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A Journal on Pediatrics, Neonatology, Adolescent Medicine,
Child and Adolescent Psychiatry

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Minerva Pediatrica 2004 August;56(4):445-52

language: English, Italian

Dissociative disorder in children. A case study

Donfrancesco R., Dell'Uomo A., Mugnaini D., Palla B.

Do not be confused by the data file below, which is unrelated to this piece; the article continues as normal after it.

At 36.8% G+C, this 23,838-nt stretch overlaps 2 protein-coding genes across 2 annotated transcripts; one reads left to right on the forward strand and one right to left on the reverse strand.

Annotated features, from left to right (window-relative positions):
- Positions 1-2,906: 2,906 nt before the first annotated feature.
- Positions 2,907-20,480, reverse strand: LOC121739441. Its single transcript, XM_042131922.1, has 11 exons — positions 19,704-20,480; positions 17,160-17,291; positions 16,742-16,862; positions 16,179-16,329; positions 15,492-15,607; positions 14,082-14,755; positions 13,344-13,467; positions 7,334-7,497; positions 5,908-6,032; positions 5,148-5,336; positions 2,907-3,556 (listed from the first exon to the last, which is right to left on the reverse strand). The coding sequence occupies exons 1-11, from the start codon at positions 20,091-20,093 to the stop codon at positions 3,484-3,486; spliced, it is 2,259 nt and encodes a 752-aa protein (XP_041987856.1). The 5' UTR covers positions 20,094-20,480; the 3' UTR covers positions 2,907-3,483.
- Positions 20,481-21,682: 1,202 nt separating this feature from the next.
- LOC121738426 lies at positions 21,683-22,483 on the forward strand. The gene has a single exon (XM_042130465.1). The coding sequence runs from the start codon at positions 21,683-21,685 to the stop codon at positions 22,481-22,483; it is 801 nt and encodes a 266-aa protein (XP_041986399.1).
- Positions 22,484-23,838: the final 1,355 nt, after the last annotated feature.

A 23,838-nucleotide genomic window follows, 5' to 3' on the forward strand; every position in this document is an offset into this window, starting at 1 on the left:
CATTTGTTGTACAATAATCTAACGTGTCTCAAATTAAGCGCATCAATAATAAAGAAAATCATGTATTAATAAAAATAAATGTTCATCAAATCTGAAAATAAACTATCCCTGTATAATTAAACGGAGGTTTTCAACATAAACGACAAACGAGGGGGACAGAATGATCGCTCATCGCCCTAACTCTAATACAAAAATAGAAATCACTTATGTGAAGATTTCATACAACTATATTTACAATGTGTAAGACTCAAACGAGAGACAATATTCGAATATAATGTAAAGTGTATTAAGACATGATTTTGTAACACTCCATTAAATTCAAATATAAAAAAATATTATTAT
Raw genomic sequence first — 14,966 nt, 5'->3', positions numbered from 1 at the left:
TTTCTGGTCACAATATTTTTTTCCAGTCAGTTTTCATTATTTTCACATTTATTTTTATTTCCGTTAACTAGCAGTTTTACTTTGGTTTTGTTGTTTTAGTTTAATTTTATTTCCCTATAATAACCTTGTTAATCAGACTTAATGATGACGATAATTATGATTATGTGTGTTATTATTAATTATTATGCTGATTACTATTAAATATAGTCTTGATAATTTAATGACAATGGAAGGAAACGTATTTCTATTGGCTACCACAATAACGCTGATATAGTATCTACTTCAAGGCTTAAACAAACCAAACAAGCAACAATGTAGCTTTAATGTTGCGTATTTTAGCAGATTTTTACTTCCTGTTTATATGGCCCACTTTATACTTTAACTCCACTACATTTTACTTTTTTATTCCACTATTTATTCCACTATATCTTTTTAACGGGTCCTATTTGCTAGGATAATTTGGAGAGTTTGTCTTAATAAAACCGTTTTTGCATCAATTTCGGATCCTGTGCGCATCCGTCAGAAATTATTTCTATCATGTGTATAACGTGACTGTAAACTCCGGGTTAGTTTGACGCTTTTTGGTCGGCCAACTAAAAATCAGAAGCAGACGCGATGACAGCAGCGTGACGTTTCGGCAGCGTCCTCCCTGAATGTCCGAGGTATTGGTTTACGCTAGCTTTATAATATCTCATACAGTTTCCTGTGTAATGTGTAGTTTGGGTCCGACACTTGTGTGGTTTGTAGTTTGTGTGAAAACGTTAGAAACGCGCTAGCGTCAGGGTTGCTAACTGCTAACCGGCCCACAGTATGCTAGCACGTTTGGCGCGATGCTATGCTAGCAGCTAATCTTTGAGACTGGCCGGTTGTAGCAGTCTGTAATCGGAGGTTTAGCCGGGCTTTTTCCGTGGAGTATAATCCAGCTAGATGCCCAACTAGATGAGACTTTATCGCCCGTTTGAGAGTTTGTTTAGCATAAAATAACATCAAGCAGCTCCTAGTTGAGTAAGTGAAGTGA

Dissociative disorder is well-known in adulthood but in many cases it begins in childhood where it is usually not taken into consideration, rarely diagnosed, and often mistaken with borderline disorders. In childhood dissociation is well-defined: in a dimensional way by the presence of the dissociation symptoms over 2 SD and in a categorial view by the presence of primary symptoms. We made a psychiatric assessment on a child aged 11 years and 7 months, who said he heard ''voices in his head''. The assessment included: Children Dissociative Checklist (CDC), Adolescent Dissociative Experience Scale (A-DES), Children Depression Inventory (CDI), Wechsler Intelligence Scales for Children-Revised (WISC-R), Strength and Difficulties Questionnaire (SDQ), Children Behaviour Check-list (CBCL), (Scale Disturbi Attenzione Genitori, parent attention deficit scale, SDAG), Parent Conners Questionnaire, free conversation, a drawing, a neurological examination , an EEG-Holter and a semistructured psychiatric interview: K-SADS PL 1.0. SDQ, CDI and CBCL showed pathological scores in every area. K-SADS PL 1.0 excluded schizophrenia and showed: attention deficit, disthymic disorder, generalized anxiety disorder, oppositive-defiant disorder and conduct disorder with rage episodes, like borderline disorder. I.Q. was 76, SDAG (total 46) and Conners (mean points 1.81) showed a high score, simulating Attention Deficit with Hyperactivity disorder (ADHD). The presence of primary symptoms, like dissociative amnesia and very high scores in CDC (23, mean score for MPD) and in A-DES (85, mean 4.2) are useful for diagnoses. Dissociative disorder also exists in childhood, but it should be differentiated from ADHD and borderline disorder.

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